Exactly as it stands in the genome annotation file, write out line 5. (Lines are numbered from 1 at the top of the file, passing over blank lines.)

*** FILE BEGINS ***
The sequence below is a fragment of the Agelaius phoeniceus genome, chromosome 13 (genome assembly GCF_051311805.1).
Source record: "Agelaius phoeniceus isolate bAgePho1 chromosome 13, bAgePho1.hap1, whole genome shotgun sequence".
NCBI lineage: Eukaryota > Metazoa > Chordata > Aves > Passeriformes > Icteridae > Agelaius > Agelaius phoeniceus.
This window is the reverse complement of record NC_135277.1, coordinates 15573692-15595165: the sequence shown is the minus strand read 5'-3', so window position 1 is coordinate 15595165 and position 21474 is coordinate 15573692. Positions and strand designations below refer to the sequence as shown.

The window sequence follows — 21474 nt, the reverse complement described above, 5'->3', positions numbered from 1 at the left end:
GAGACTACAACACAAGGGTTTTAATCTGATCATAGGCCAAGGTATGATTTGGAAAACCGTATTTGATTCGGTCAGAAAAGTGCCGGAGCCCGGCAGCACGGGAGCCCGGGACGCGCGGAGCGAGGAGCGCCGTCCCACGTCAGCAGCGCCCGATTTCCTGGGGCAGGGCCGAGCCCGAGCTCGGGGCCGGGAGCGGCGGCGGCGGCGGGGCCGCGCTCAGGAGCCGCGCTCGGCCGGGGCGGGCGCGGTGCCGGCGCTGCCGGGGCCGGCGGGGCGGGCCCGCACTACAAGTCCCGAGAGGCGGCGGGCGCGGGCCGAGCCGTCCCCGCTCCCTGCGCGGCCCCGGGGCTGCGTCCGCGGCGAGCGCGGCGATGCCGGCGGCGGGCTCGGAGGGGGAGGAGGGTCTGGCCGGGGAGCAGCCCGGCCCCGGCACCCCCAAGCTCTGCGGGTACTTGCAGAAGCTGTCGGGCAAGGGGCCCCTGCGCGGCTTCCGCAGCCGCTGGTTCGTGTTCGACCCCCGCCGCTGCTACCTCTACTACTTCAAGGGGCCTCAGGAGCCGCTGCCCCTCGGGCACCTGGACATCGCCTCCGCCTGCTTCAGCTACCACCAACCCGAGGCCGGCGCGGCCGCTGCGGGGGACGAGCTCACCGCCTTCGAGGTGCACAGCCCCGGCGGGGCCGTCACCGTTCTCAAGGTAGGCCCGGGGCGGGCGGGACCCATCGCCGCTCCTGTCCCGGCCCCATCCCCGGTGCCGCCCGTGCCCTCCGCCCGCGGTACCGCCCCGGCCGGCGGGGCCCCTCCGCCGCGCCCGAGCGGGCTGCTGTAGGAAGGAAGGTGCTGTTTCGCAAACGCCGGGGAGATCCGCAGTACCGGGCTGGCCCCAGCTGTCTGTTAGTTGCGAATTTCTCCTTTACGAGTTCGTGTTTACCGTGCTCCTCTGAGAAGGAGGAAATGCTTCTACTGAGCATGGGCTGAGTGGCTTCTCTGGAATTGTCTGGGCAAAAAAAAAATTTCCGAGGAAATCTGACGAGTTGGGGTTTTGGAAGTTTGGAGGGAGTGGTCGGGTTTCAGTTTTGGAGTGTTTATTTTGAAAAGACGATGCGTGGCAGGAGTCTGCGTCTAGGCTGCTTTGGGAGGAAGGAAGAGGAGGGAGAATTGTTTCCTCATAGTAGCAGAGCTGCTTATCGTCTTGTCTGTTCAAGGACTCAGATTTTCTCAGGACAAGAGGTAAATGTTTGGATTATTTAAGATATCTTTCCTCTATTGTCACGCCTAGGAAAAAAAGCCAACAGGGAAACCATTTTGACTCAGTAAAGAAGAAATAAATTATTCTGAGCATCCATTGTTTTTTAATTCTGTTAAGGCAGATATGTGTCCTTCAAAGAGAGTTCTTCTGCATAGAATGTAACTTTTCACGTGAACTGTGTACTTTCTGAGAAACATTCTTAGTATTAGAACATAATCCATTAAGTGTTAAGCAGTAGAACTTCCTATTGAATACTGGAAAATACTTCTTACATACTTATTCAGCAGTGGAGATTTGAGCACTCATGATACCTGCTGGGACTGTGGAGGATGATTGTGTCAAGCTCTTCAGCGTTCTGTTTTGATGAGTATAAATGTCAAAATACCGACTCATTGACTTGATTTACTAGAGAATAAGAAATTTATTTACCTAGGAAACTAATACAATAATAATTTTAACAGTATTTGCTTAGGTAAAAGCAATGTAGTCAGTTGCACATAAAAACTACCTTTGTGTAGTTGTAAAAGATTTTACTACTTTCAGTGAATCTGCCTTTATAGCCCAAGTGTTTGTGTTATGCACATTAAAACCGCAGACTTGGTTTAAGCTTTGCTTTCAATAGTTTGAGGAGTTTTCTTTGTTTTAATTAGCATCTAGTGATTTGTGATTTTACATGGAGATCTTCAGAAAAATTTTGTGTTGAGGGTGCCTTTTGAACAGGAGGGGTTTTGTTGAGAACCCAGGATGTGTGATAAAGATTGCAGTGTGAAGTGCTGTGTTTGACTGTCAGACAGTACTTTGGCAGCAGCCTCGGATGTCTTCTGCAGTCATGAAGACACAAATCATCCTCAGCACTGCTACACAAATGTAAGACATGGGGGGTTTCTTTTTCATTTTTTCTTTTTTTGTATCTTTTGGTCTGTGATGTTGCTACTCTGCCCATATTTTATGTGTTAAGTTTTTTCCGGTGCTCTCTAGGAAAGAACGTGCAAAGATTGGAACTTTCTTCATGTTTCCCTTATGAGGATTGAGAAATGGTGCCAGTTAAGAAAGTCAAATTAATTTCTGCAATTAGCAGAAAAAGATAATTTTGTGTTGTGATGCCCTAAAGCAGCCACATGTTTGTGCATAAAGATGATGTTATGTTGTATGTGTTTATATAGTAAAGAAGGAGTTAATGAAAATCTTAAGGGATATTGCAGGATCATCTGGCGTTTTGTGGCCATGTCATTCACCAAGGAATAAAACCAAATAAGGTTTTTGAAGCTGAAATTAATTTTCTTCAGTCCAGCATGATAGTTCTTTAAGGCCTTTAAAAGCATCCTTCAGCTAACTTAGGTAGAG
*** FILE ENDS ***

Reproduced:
The window sequence follows — 21474 nt, the reverse complement described above, 5'->3', positions numbered from 1 at the left end: